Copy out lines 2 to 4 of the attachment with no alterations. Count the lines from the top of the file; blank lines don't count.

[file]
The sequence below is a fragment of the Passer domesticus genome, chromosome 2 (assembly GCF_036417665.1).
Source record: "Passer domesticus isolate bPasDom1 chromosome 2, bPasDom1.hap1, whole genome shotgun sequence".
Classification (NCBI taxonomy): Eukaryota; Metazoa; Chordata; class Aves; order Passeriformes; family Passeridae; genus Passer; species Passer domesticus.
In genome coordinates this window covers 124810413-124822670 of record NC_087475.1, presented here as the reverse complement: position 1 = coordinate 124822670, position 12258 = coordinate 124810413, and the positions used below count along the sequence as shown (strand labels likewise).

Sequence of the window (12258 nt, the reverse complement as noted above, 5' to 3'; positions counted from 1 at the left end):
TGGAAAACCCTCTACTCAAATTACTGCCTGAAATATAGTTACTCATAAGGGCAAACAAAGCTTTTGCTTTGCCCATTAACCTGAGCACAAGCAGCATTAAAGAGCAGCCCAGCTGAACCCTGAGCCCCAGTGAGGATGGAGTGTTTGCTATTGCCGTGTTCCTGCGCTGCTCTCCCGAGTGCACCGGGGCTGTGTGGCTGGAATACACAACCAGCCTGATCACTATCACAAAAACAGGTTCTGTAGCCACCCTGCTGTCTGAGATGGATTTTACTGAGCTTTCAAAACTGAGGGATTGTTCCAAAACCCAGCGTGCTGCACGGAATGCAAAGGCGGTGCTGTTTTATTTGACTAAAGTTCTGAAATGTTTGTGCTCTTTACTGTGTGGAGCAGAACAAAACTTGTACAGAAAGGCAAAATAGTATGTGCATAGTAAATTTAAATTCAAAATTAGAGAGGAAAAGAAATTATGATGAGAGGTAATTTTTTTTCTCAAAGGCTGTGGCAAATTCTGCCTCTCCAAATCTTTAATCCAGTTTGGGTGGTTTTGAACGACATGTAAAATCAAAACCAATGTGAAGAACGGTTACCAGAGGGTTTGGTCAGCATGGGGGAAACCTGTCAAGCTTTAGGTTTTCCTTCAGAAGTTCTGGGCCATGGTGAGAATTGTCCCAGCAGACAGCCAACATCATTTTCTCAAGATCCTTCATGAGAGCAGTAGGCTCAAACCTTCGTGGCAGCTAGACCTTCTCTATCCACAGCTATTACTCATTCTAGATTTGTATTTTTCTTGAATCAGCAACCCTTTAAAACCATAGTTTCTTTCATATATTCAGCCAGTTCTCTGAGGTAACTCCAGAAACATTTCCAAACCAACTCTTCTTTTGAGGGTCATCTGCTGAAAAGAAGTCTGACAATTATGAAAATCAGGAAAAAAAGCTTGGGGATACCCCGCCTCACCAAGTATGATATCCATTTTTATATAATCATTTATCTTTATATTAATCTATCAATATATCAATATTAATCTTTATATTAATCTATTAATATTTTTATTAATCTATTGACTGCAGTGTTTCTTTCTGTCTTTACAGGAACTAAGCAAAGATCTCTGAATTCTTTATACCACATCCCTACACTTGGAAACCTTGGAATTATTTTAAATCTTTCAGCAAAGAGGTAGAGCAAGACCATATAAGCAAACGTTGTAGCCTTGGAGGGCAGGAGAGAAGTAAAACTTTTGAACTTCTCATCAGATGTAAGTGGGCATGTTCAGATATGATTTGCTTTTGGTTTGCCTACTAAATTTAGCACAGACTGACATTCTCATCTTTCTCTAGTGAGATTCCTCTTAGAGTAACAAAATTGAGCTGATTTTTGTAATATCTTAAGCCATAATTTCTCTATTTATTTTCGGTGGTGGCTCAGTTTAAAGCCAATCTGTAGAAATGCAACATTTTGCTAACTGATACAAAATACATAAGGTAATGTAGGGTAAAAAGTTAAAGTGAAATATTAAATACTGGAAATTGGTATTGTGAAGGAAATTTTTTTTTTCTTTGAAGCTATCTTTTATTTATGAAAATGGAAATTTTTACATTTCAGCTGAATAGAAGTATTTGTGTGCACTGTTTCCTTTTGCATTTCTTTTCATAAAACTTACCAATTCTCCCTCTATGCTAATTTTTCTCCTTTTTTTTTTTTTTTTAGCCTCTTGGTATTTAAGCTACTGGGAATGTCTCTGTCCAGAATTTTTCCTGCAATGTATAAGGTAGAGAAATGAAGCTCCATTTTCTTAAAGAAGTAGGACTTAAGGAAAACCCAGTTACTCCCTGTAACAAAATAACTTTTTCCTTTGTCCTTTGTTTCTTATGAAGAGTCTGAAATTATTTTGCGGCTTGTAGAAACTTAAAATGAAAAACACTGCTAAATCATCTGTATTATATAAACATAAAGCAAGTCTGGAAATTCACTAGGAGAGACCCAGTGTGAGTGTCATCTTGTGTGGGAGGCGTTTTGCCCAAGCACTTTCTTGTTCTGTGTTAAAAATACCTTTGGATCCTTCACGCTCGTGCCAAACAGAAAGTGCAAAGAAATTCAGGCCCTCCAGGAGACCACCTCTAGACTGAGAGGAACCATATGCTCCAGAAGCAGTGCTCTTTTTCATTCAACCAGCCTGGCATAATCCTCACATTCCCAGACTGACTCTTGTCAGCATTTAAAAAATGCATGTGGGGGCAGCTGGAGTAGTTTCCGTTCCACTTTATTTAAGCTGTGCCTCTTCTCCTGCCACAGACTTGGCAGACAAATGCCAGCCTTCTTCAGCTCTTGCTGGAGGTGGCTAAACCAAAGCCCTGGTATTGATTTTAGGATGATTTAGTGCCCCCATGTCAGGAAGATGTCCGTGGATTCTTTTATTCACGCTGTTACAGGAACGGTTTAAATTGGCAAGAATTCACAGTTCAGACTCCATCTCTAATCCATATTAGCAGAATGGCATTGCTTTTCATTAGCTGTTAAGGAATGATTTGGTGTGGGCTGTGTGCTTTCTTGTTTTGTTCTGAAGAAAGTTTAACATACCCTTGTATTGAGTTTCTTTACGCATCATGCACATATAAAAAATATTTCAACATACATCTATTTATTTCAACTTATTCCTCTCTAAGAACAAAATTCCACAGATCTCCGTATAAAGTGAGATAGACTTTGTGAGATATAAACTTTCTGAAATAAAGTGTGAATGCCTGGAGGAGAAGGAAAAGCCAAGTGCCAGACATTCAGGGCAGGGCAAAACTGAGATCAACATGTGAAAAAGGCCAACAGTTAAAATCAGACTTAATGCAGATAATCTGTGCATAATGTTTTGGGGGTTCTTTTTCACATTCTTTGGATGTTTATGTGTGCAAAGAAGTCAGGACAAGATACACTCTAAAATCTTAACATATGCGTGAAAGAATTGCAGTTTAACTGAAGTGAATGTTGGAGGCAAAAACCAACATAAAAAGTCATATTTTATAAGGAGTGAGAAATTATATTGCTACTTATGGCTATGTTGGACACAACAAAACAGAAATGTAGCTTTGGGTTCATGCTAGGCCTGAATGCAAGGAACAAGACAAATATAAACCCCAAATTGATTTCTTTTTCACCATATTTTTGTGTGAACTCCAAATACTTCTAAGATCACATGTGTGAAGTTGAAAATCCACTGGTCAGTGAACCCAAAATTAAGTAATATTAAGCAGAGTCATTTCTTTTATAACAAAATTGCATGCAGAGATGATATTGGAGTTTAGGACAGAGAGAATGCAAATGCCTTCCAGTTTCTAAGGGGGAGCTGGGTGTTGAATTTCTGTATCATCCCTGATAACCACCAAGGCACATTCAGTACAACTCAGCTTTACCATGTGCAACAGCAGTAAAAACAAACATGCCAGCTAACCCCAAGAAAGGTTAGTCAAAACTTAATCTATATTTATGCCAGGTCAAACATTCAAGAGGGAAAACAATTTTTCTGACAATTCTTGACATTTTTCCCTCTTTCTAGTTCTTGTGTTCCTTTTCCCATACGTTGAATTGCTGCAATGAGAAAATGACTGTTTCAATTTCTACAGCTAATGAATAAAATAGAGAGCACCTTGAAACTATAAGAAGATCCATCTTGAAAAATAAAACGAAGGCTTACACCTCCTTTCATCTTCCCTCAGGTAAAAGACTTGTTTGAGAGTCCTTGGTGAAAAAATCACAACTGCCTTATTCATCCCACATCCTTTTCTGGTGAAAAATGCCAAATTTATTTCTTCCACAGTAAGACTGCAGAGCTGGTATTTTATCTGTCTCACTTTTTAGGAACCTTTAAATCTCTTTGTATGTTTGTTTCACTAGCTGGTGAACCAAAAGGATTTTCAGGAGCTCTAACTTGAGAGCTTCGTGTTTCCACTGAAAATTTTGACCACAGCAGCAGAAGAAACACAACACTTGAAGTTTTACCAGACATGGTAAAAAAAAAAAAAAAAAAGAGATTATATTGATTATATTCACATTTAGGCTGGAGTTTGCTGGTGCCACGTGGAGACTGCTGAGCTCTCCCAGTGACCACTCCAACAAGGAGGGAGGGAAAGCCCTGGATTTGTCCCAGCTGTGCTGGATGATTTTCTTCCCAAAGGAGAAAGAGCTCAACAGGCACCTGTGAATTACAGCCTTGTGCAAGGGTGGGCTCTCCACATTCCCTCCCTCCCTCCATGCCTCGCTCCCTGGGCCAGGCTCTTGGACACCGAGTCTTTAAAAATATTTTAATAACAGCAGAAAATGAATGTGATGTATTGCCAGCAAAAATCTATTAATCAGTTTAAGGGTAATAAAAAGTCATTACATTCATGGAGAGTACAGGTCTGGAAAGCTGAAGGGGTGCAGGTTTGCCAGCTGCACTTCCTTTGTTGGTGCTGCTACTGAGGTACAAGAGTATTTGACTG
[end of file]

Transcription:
Source record: "Passer domesticus isolate bPasDom1 chromosome 2, bPasDom1.hap1, whole genome shotgun sequence".
Classification (NCBI taxonomy): Eukaryota; Metazoa; Chordata; class Aves; order Passeriformes; family Passeridae; genus Passer; species Passer domesticus.
In genome coordinates this window covers 124810413-124822670 of record NC_087475.1, presented here as the reverse complement: position 1 = coordinate 124822670, position 12258 = coordinate 124810413, and the positions used below count along the sequence as shown (strand labels likewise).